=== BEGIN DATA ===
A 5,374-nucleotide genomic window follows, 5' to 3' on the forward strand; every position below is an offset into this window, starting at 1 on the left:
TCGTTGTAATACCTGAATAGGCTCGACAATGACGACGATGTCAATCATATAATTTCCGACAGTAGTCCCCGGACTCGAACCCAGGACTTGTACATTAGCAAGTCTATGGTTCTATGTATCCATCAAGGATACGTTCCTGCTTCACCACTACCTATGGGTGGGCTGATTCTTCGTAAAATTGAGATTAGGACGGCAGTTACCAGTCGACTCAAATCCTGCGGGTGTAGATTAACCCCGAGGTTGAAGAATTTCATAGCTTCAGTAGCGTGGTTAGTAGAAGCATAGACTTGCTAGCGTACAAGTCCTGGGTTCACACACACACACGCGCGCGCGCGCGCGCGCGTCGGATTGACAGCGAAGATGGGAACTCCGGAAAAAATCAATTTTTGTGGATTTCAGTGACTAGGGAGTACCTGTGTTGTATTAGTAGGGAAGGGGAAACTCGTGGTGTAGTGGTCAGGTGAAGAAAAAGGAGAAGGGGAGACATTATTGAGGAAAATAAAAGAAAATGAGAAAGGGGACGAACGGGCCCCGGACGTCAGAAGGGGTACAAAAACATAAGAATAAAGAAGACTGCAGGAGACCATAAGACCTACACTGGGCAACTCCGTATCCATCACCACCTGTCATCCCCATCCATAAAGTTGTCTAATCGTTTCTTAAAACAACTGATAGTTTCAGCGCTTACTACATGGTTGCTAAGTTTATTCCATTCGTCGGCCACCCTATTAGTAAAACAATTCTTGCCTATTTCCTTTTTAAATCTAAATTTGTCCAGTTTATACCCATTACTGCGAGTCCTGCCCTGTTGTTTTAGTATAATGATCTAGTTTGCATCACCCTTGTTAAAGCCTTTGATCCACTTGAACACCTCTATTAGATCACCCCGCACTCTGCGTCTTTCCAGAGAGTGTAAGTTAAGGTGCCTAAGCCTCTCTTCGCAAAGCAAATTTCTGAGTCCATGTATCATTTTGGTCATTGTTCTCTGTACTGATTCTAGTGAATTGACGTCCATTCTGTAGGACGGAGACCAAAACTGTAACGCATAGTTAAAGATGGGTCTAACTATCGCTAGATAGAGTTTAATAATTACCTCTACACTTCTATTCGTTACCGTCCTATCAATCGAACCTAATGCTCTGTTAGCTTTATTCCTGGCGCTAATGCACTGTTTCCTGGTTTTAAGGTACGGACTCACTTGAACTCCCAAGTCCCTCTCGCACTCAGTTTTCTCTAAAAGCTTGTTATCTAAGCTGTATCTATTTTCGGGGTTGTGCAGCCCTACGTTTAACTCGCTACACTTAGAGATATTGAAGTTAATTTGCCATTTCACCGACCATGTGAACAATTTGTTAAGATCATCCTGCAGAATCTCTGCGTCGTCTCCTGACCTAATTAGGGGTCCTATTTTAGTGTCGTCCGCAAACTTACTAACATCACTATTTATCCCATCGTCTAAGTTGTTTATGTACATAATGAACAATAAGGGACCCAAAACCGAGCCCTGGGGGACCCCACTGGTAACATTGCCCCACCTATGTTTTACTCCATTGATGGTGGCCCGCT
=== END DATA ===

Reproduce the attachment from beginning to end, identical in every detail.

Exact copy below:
A 5,374-nucleotide genomic window follows, 5' to 3' on the forward strand; every position below is an offset into this window, starting at 1 on the left:
TCGTTGTAATACCTGAATAGGCTCGACAATGACGACGATGTCAATCATATAATTTCCGACAGTAGTCCCCGGACTCGAACCCAGGACTTGTACATTAGCAAGTCTATGGTTCTATGTATCCATCAAGGATACGTTCCTGCTTCACCACTACCTATGGGTGGGCTGATTCTTCGTAAAATTGAGATTAGGACGGCAGTTACCAGTCGACTCAAATCCTGCGGGTGTAGATTAACCCCGAGGTTGAAGAATTTCATAGCTTCAGTAGCGTGGTTAGTAGAAGCATAGACTTGCTAGCGTACAAGTCCTGGGTTCACACACACACACGCGCGCGCGCGCGCGCGCGTCGGATTGACAGCGAAGATGGGAACTCCGGAAAAAATCAATTTTTGTGGATTTCAGTGACTAGGGAGTACCTGTGTTGTATTAGTAGGGAAGGGGAAACTCGTGGTGTAGTGGTCAGGTGAAGAAAAAGGAGAAGGGGAGACATTATTGAGGAAAATAAAAGAAAATGAGAAAGGGGACGAACGGGCCCCGGACGTCAGAAGGGGTACAAAAACATAAGAATAAAGAAGACTGCAGGAGACCATAAGACCTACACTGGGCAACTCCGTATCCATCACCACCTGTCATCCCCATCCATAAAGTTGTCTAATCGTTTCTTAAAACAACTGATAGTTTCAGCGCTTACTACATGGTTGCTAAGTTTATTCCATTCGTCGGCCACCCTATTAGTAAAACAATTCTTGCCTATTTCCTTTTTAAATCTAAATTTGTCCAGTTTATACCCATTACTGCGAGTCCTGCCCTGTTGTTTTAGTATAATGATCTAGTTTGCATCACCCTTGTTAAAGCCTTTGATCCACTTGAACACCTCTATTAGATCACCCCGCACTCTGCGTCTTTCCAGAGAGTGTAAGTTAAGGTGCCTAAGCCTCTCTTCGCAAAGCAAATTTCTGAGTCCATGTATCATTTTGGTCATTGTTCTCTGTACTGATTCTAGTGAATTGACGTCCATTCTGTAGGACGGAGACCAAAACTGTAACGCATAGTTAAAGATGGGTCTAACTATCGCTAGATAGAGTTTAATAATTACCTCTACACTTCTATTCGTTACCGTCCTATCAATCGAACCTAATGCTCTGTTAGCTTTATTCCTGGCGCTAATGCACTGTTTCCTGGTTTTAAGGTACGGACTCACTTGAACTCCCAAGTCCCTCTCGCACTCAGTTTTCTCTAAAAGCTTGTTATCTAAGCTGTATCTATTTTCGGGGTTGTGCAGCCCTACGTTTAACTCGCTACACTTAGAGATATTGAAGTTAATTTGCCATTTCACCGACCATGTGAACAATTTGTTAAGATCATCCTGCAGAATCTCTGCGTCGTCTCCTGACCTAATTAGGGGTCCTATTTTAGTGTCGTCCGCAAACTTACTAACATCACTATTTATCCCATCGTCTAAGTTGTTTATGTACATAATGAACAATAAGGGACCCAAAACCGAGCCCTGGGGGACCCCACTGGTAACATTGCCCCACCTATGTTTTACTCCATTGATGGTGGCCCGCT